Pills containing donated gut bacteria could help treat people with food allergies, a trial suggests.
The treatment is based on the theory that having the ‘wrong’ type of gut bacteria triggers an over-reaction of the immune system, which is the basis of an allergy.
It’s thought introducing ‘healthy’ bacteria from someone without allergies could reduce the over-reaction or even eliminate it.
Early data from a small trial has found that the bacteria capsules increased the amount of peanut the allergic participants could be safely exposed to — with one able to tolerate as much as eight times more than before.
Pills containing donated gut bacteria could help treat people with food allergies, a trial suggests. A stock image is used above
Such an improvement could prove significant for people who have a severe reaction even to minute traces of certain foods.
An allergic reaction is typically triggered by foods which the immune system recognises as being ‘foreign’.
This causes the release of chemicals called histamines that lead to inflammation and symptoms such as itchiness, nausea, swollen lips and diarrhoea.
In some cases the reaction can cause difficulty breathing as airways narrow, and blood pressure can plummet (histamine causes blood vessels to rapidly expand) — which can be life-threatening.
The only ‘cure’ currently is immunotherapy, where small amounts of the allergen are given to patients in slowly increasing quantities to build tolerance. This doesn’t deal with the cause of the disease, it only trains the body to react differently.
It’s hoped that the pill could treat the underlying cause to lower or eradicate the chance of reaction.
It’s based on the theory that allergies are linked to the gut microbiome, the trillions of organisms inside us that play a vital role in our immune system; an imbalance in the types of bacteria in the gut may alter our immune responses.
Previous studies have found that mice given gut bacteria from human babies with allergies then develop allergic reactions. This approach, which uses bacteria taken from stool samples, is known as faecal-microbiota therapy (FMT).
The pills used for the trial were made with bacteria from samples donated by healthy volunteers who didn’t have an allergy. The material was filtered to remove pollutants and checked for harmful bacteria and viruses. It was then put into capsules to be swallowed.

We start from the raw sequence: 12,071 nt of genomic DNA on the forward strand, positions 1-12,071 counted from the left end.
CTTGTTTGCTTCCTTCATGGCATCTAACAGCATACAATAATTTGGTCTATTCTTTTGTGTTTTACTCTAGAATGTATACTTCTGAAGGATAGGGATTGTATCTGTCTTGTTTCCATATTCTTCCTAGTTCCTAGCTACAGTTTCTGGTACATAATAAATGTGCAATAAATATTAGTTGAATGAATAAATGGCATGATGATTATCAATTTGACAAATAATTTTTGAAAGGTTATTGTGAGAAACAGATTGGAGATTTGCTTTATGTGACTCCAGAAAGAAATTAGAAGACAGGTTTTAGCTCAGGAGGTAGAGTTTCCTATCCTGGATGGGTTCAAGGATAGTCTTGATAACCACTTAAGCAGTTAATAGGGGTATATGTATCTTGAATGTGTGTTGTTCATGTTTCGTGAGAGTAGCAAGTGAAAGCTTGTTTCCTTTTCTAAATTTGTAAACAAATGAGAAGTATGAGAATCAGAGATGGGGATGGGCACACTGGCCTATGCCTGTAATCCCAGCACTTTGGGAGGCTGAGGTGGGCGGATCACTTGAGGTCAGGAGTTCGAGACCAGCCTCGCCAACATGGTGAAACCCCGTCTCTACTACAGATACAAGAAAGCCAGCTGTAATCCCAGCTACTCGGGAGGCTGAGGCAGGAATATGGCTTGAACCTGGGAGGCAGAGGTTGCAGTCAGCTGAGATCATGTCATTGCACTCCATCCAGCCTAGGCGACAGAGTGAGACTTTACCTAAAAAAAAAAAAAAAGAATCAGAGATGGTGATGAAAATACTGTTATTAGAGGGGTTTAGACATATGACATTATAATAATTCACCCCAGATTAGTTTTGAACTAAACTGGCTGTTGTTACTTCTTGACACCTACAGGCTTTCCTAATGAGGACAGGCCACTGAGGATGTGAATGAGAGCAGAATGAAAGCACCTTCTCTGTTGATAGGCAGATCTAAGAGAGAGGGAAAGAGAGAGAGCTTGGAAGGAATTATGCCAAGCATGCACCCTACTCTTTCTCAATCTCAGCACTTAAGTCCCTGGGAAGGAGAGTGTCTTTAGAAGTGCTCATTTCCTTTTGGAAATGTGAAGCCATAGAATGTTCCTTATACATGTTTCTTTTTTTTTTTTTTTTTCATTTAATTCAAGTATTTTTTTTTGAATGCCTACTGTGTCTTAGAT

The trial involved 15 adults (aged 18 to 33) with a peanut allergy severe enough to cause a reaction to just half a peanut.
Five were given an antibiotic to clear the existing bacteria in their gut, as well as the new treatment. The rest only had the capsules.
In the antibiotic group, after FMT, 60 per cent had a higher tolerance to peanuts, compared with 30 per cent in the pill-only group — although one person among these was then able to eat four whole peanuts.
The researchers also found that the participants whose tolerance improved also had higher levels of cells that prevent an allergic reaction and lower levels of those linked to an allergic response.
The results from the study carried out by Boston Children’s Hospital in the U.S. have yet to be published. However, FMT has previously been used to treat the bowel infection clostridium difficile successfully.
Professor Graham Roberts, a consultant in paediatric allergy at University Hospital Southampton NHS Trust, says: ‘We know that the immune system is affected by the bacteria in your gut. But the research is at a very early stage.’
He adds that the amount patients can tolerate varies — sometimes it might be half a peanut, other times up to four.
‘So it may just be a false positive. More research is needed.’
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